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doron last won the day on June 4 2018

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About doron

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  1. A couple thoughts: 1. If by any chance your array was encrypted, then you can safely assume the drives are cryptographically wiped if you get rid of the master key, even more so if you erase the per-drive LUKS key store on each drive (a momentary operation). Let me know if this is the case and I can help with doing the latter. 2. Since you're talking about completely decommissioning your system, we can take some liberties with it. Assuming array is unmounted and stopped(!), collect all the X's in /dev/sdX of the drives you want to erase. Assuming for example that those are /dev/sdc, /dev/sdd and /dev/sdf, you can then do: for X in {c, d, f} ; do shred -n 1 /dev/sd$X & done ; wait ; echo -e "\n\nThat's all, folks!" This has the advantage of running all the shredding tasks in parallel. This may cut total time considerably (depending on h/w setup). It will take time, and will also get all of the drives quite hot in the process, so mind your cooling 🙂 Make sure you get the letters above right (or you may end up shredding your USB drive, unassigned drives and whatnot). Once this is done, your drives will look unformatted (i.e no partition table). The above is hacked up, but I see no reason why it shouldn't work.
  2. SATA 4TB drives. Connected to SAS/SATA ports of an X10SL7-F.
  3. For a while now I've had most of the SMART Self-Test buttons for each disk drive greyed out. "Download" is available (and works), but the four buttons under it are not. The lower button has the message about the disk needing to be spun up. The problem is, that even if the disk is indeed spun up, I get the same behavior. Theres's an older thread about this here, but it's in a deprecated section so I thought I'd raise it here. Problem might be related to hdparm providing inaccurate status for spun-up drives, like so: > smartctl -x /dev/sdh | grep "^Device State:" | sed "s/^.*: *// ; s/ *(.*//" Active whereas > hdparm -C /dev/sdh /dev/sdh: drive state is: standby Any help would be appreciated. Unraid 6.7.2. Drives support SMART with no issue.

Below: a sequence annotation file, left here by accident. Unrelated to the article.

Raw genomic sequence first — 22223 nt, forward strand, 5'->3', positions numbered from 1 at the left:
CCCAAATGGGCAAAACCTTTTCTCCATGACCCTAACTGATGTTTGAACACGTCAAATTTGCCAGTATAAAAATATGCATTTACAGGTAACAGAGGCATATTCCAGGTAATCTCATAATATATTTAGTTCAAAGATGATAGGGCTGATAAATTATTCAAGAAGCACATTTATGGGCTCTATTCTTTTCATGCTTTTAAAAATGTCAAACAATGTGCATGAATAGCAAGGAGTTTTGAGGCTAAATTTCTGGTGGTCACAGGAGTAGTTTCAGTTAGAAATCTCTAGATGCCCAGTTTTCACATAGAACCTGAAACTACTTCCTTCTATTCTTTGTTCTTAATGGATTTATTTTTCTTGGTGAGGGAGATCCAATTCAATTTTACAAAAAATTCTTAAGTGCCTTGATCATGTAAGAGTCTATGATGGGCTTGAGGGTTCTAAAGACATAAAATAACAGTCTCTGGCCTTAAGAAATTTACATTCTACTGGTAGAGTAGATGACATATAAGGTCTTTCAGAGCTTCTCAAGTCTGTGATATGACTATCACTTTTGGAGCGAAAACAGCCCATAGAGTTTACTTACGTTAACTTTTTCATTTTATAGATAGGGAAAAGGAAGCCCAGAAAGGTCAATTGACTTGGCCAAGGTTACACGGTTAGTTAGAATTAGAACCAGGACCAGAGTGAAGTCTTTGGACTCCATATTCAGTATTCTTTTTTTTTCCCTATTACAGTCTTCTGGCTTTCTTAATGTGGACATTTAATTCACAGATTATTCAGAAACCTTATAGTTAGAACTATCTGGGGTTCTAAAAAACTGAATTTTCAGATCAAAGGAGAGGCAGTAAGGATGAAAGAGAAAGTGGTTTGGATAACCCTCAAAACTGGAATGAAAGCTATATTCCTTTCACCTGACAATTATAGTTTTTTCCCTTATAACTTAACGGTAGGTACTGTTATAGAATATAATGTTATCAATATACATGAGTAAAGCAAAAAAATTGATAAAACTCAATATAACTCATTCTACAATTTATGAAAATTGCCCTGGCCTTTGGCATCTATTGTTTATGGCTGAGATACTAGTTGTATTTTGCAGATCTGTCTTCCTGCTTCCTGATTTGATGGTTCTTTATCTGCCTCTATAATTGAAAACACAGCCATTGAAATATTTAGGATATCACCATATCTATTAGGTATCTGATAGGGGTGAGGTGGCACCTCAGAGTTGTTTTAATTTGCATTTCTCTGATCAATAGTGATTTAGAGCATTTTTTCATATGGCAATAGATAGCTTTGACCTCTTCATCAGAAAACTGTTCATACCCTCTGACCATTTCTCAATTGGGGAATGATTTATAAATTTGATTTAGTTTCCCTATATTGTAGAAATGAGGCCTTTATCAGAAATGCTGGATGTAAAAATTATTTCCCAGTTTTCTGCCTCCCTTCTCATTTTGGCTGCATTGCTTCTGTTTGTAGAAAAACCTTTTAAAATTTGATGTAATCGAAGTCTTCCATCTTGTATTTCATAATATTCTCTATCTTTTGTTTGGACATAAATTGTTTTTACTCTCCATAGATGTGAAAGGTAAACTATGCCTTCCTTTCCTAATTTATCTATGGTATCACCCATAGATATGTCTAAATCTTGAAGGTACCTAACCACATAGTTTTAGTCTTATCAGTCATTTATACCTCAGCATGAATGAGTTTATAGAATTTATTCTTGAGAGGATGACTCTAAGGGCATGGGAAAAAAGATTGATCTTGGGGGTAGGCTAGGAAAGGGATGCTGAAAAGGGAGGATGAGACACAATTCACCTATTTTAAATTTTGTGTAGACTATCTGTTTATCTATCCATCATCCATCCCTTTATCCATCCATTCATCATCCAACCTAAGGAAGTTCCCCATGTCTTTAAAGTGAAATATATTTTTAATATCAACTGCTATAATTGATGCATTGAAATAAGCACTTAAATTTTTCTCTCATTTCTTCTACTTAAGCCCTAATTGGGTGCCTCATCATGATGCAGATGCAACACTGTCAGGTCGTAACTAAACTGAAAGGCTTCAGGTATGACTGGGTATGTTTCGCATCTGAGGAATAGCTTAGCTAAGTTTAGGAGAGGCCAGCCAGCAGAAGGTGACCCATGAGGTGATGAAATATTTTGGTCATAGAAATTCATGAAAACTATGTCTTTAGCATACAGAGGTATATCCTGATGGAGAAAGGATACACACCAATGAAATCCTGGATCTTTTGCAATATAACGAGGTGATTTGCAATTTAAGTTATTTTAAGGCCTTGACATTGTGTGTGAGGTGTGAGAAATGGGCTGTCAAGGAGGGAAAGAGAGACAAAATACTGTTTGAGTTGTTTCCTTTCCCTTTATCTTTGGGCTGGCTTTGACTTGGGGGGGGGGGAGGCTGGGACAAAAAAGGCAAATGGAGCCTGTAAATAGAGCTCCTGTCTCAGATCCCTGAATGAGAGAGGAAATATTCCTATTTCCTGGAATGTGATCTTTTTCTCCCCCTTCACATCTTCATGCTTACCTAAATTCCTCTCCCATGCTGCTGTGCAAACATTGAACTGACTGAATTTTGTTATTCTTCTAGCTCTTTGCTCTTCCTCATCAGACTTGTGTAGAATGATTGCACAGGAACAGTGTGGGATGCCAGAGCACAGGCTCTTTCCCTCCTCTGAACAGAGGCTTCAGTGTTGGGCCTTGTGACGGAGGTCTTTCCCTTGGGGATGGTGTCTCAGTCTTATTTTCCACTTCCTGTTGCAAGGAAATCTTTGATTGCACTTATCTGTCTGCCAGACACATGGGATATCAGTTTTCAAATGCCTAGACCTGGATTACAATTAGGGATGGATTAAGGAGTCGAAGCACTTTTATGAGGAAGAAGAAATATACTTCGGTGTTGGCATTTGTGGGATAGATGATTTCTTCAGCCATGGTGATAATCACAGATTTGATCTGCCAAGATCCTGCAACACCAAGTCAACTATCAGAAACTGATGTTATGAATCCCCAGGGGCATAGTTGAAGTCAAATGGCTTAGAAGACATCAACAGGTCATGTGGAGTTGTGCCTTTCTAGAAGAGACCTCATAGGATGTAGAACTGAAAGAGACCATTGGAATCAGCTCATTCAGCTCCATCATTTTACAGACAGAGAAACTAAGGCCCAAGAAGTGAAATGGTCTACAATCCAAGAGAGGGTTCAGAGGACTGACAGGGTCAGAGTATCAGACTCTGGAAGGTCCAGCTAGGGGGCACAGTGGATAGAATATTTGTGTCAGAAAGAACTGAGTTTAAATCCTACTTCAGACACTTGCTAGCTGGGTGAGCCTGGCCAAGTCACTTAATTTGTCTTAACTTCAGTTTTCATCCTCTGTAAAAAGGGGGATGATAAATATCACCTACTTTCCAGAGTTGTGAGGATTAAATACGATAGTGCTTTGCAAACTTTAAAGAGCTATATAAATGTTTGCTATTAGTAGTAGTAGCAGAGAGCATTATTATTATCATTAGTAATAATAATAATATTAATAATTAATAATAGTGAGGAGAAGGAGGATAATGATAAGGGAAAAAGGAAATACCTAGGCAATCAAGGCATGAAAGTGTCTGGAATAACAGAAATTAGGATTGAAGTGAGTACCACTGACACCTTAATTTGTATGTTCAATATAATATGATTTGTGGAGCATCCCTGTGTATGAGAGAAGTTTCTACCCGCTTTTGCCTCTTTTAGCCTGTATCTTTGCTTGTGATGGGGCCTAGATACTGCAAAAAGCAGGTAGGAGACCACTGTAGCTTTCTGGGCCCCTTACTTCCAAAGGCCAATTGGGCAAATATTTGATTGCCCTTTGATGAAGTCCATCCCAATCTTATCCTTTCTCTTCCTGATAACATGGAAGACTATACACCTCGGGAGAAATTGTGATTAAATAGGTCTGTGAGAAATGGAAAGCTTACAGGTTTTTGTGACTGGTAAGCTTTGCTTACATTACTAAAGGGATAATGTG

4. Two simple ways to boot your VM: Use PlopKexec, boot from its ISO image, and have your flash drive available to the VM. The boot code will detect the USB drive and continue boot from it. Adds a few extra seconds to be boot time but might be worth it in simplicity. This is the method I'm using now. Create a small boot drive on your Unraid VM, format it as FAT, copy the content of the USB drive to it and then run the "make bootable" bat script from it to make that drive bootable. You will still need to have the flash drive available to the VM. This method shaves a few seconds from boot time but needs a bit of fiddling, and, most importantly, each time Unraid is updated, you will need to manually copy the updated files to the boot virtual drive or your system won't boot the next time around. None of these methods involve a downloaded, pre-cooked VMDK. You just create a VM and provision it with these elements. You will also need to provision it with your array drives, but this is discussed extensively in other posts. Hope this helps.
  5. I'm running Unraid 6.7.x. Is there a reason you are installing a backward version?